Barristers are distinguished from solicitors, who have more direct access to clients, and may do transactional-type legal work. It is mainly barristers who are appointed as judges, and they are rarely hired by clients directly. In some legal systems, including those of Scotland, South Africa, Scandinavia, Pakistan, India, Bangladesh, and the British Crown dependencies of Jersey, Guernsey and the Isle of Man, the word barrister is also regarded as an honorific title.
In a few jurisdictions, barristers are usually forbidden from "conducting" litigation, and can only act on the instructions of a senior solicitor, who performs tasks such as corresponding with parties and the court, and drafting court documents. In England and Wales, barristers may seek authorisation from the Bar Standards Board to conduct litigation. This allows a barrister to practise in a 'dual capacity', fulfilling the role of both barrister and solicitor.
In some countries with common law legal systems, such as New Zealand and some regions of Australia, lawyers are entitled to practise both as barristers and solicitors, but it remains a separate system of qualification to practise exclusively as a barrister.
A barrister, who can be considered as a jurist, is a lawyer who represents a litigant as advocate before a court of appropriate jurisdiction. A barrister speaks in court and presents the case before a judge or jury. In some jurisdictions, a barrister receives additional training in evidence law, ethics, and court practice and procedure. In contrast, a solicitor generally meets with clients, does preparatory and administrative work and provides legal advice. In this role, he or she may draft and review legal documents, interact with the client as necessary, prepare evidence, and generally manage the day-to-day administration of a lawsuit. A solicitor can provide a crucial support role to a barrister when in court, such as managing large volumes of documents in the case or even negotiating a settlement outside the courtroom while the trial continues inside.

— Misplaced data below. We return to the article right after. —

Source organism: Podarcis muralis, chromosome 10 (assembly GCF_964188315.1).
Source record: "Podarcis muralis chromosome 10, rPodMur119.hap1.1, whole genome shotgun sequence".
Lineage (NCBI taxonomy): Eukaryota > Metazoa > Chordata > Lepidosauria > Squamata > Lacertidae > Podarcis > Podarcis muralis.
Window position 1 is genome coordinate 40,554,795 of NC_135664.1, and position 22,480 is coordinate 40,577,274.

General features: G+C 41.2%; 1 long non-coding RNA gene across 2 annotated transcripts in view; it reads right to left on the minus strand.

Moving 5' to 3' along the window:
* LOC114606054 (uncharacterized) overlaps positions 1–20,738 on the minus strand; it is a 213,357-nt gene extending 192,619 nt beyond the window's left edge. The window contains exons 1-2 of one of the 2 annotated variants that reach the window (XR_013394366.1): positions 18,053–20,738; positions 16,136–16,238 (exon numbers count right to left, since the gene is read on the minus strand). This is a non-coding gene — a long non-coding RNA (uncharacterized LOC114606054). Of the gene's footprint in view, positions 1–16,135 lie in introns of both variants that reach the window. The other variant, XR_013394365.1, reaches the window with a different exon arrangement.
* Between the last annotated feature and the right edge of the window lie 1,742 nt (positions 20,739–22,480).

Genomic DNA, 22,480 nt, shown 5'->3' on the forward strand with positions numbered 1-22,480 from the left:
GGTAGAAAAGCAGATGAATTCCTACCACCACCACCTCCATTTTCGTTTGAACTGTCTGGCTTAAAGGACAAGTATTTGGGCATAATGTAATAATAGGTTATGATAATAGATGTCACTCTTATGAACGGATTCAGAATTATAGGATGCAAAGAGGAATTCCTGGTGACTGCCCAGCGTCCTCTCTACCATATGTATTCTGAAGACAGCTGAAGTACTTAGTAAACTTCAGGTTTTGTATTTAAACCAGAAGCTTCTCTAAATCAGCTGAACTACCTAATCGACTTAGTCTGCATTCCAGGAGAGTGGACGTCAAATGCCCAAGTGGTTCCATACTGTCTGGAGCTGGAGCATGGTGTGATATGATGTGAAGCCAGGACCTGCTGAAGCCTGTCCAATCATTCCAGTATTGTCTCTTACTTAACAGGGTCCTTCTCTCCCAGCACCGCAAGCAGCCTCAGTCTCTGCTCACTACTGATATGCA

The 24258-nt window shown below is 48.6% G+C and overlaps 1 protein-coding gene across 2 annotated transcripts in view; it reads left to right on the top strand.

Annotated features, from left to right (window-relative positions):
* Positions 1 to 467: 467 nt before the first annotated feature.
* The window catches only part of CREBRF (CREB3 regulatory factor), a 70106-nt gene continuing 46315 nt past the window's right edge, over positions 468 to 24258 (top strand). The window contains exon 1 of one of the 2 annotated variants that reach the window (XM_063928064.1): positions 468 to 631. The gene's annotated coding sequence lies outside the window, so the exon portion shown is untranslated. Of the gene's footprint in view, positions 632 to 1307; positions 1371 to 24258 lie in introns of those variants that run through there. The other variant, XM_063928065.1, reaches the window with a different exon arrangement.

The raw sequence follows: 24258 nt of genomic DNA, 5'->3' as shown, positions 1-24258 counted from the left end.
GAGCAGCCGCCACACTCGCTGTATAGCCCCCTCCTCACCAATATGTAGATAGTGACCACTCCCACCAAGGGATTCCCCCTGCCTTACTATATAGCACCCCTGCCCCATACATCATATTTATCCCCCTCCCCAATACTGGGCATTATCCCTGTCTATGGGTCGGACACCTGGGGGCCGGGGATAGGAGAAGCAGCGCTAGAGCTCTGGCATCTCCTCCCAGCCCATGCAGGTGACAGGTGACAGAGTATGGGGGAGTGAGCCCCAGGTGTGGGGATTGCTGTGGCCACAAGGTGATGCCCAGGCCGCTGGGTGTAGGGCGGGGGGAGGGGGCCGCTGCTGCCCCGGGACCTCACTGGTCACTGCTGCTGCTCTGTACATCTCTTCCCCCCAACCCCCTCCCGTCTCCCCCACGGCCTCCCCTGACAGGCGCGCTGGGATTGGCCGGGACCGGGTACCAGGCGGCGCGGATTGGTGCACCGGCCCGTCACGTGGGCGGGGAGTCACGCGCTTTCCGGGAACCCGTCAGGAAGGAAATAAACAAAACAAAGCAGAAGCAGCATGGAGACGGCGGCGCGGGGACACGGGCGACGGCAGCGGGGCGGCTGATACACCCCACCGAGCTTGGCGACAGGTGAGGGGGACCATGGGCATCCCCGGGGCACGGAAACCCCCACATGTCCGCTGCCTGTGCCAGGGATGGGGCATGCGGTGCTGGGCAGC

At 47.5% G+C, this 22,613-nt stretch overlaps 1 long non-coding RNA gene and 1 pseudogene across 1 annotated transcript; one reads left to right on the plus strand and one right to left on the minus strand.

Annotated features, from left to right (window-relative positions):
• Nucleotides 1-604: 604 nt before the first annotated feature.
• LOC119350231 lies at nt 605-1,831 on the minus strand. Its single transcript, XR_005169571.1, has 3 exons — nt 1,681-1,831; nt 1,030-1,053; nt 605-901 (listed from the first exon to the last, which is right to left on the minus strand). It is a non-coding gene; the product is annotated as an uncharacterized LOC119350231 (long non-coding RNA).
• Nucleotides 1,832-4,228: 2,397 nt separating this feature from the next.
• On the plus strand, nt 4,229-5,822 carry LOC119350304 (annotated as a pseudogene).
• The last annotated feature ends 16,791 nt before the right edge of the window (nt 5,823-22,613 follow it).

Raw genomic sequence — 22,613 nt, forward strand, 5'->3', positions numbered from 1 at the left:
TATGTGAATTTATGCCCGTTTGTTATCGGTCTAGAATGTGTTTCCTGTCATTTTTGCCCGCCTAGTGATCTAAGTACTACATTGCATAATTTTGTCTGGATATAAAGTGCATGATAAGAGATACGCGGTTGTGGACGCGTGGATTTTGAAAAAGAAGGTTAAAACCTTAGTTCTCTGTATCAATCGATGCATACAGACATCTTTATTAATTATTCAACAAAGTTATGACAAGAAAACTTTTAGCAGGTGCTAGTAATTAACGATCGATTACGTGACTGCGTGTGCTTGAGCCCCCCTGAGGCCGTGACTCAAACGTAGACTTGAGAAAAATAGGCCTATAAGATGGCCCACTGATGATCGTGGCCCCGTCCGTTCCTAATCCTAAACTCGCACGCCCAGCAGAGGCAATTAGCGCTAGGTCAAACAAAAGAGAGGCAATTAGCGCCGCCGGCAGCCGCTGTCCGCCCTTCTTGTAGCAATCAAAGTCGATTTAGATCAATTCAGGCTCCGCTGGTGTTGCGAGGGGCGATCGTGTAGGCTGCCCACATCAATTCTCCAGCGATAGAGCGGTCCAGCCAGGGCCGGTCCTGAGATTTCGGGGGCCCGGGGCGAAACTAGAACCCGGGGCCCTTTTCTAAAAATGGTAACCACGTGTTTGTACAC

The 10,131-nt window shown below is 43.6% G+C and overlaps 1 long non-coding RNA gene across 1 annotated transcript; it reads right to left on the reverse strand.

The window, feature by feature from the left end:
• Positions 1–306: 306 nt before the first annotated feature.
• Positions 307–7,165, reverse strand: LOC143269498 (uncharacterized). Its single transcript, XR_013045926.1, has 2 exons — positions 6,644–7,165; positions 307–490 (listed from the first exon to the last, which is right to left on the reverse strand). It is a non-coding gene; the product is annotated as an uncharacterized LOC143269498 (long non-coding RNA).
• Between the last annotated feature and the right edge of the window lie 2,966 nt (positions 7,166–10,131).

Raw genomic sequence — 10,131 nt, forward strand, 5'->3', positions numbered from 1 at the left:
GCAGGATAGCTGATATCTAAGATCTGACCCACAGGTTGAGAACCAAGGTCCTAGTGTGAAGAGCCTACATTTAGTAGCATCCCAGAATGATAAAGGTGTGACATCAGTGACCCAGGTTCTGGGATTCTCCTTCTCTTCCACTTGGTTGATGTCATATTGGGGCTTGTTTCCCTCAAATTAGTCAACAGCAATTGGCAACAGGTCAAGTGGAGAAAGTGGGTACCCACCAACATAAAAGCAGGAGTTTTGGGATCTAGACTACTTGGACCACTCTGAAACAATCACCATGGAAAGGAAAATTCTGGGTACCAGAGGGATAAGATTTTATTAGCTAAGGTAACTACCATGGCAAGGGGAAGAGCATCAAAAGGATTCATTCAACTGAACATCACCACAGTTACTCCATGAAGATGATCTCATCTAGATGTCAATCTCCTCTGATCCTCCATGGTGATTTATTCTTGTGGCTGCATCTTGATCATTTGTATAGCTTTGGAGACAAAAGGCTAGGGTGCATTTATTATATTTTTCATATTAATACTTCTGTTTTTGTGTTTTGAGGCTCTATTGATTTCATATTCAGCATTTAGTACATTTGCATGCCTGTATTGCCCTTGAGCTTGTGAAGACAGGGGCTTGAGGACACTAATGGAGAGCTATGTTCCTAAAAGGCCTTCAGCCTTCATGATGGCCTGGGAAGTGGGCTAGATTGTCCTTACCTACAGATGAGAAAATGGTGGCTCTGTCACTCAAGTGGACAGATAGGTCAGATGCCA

There are other essential differences. A barrister will usually have rights of audience in the higher courts, whereas other legal professionals will often have more limited access, or will need to acquire additional qualifications to have such access. As in common law countries in which there is a split between the roles of barrister and solicitor, the barrister in civil law jurisdictions is responsible for appearing in trials or pleading cases before the courts.